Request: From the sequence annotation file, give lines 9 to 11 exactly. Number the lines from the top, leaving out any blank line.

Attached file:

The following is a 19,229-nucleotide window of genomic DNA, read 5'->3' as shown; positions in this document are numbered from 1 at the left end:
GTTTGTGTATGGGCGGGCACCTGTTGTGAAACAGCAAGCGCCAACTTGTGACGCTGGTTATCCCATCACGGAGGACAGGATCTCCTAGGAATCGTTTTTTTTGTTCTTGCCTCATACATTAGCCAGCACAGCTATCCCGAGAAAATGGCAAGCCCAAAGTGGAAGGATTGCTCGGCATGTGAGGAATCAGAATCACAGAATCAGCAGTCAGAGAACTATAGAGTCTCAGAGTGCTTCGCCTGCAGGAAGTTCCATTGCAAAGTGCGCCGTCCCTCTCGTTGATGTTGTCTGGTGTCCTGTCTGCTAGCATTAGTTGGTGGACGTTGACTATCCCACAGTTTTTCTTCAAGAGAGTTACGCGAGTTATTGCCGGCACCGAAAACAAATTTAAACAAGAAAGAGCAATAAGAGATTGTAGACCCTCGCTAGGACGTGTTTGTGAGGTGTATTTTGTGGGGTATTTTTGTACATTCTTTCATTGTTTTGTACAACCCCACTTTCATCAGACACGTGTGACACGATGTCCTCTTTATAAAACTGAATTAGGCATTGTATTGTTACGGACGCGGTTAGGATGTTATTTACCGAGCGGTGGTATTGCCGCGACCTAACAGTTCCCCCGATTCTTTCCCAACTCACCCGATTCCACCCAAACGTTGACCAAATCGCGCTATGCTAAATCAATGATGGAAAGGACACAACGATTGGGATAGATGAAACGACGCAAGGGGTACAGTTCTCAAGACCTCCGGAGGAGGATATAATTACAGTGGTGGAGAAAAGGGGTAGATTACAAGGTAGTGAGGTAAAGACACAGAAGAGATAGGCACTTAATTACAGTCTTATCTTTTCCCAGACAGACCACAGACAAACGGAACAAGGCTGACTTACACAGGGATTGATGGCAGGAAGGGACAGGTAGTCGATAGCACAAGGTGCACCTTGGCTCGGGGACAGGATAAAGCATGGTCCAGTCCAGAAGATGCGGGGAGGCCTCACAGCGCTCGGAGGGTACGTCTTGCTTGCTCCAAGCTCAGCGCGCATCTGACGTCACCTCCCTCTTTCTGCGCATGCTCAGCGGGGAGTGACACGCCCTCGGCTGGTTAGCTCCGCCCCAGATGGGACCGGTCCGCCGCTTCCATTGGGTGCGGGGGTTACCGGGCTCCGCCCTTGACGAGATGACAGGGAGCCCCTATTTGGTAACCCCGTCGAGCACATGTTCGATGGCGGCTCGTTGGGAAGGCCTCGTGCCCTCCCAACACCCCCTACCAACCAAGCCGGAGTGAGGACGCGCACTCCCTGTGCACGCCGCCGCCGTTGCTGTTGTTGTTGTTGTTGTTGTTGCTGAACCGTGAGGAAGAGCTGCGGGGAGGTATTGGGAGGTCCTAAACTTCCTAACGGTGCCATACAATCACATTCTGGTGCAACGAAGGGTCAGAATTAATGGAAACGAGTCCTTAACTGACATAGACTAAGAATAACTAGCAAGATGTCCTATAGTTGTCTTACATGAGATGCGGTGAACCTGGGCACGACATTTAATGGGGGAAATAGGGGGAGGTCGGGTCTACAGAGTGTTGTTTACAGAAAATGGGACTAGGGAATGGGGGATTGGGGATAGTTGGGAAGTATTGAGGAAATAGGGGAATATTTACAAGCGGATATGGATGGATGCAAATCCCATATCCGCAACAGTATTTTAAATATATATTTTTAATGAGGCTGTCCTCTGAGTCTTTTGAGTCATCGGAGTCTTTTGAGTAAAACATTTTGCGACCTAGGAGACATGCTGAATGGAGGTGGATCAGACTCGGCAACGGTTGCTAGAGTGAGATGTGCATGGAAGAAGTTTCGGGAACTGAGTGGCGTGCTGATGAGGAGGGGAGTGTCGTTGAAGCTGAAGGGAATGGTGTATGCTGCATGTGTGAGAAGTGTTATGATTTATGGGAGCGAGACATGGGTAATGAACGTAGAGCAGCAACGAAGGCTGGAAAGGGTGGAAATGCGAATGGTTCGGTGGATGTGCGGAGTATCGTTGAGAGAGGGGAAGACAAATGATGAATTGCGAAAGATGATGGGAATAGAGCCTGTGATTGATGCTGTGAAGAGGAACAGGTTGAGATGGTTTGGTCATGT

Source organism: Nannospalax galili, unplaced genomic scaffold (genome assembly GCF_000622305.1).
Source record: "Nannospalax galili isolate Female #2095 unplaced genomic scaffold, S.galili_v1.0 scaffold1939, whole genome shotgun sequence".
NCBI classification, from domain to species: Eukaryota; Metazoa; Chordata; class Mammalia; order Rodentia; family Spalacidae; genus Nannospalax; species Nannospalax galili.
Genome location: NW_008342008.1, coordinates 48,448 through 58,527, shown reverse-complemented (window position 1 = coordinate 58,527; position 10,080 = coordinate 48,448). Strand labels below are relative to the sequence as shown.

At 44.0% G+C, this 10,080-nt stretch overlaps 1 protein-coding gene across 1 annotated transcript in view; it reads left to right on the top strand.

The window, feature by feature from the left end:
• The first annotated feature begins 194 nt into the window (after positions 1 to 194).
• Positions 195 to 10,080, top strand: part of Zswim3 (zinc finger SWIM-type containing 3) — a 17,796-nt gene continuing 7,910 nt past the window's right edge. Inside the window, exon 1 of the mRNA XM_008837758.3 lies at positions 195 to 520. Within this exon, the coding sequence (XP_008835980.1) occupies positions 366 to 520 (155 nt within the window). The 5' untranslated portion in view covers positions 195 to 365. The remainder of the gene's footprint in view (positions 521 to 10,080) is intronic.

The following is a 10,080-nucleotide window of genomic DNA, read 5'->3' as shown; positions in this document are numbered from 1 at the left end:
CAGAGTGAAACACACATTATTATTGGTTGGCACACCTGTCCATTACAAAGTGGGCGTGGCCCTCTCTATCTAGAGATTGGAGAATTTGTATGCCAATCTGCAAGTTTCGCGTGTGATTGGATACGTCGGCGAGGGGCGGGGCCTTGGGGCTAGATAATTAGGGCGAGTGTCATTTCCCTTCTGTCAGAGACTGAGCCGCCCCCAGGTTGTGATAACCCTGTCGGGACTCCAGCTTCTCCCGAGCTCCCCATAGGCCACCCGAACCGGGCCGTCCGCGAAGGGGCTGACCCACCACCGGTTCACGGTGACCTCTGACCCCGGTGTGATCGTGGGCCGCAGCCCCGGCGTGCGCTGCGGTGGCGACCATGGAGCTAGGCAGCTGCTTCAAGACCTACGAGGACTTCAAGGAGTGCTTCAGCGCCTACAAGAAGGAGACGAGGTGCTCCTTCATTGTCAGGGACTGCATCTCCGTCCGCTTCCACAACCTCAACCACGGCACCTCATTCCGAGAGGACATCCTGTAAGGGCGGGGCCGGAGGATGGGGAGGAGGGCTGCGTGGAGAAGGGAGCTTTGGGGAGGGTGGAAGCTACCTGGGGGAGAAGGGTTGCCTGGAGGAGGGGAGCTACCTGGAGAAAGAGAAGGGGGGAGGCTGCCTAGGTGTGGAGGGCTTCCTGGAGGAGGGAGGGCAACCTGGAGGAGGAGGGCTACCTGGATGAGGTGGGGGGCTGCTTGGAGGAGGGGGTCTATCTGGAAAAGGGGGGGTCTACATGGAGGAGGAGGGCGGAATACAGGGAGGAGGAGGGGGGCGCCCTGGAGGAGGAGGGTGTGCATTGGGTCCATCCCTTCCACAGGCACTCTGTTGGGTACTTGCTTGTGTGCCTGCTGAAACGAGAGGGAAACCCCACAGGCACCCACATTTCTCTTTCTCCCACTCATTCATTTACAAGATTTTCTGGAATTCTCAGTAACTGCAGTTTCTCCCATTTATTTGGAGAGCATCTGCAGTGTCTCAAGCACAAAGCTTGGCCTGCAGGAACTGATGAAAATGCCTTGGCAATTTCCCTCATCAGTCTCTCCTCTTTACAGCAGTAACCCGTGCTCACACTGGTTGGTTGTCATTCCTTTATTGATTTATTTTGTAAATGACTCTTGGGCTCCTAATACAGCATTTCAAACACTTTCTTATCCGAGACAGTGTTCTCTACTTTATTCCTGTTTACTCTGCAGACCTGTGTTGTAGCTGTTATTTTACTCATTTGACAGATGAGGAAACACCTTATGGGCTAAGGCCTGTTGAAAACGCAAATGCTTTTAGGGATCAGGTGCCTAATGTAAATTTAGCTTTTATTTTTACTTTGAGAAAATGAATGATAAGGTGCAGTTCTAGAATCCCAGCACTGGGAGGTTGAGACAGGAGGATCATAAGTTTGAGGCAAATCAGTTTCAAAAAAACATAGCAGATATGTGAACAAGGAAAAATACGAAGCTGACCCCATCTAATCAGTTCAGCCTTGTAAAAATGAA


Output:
• The first annotated feature begins 194 nt into the window (after positions 1 to 194).
• Positions 195 to 10,080, top strand: part of Zswim3 (zinc finger SWIM-type containing 3) — a 17,796-nt gene continuing 7,910 nt past the window's right edge. Inside the window, exon 1 of the mRNA XM_008837758.3 lies at positions 195 to 520. Within this exon, the coding sequence (XP_008835980.1) occupies positions 366 to 520 (155 nt within the window). The 5' untranslated portion in view covers positions 195 to 365. The remainder of the gene's footprint in view (positions 521 to 10,080) is intronic.

The following is a 10,080-nucleotide window of genomic DNA, read 5'->3' as shown; positions in this document are numbered from 1 at the left end: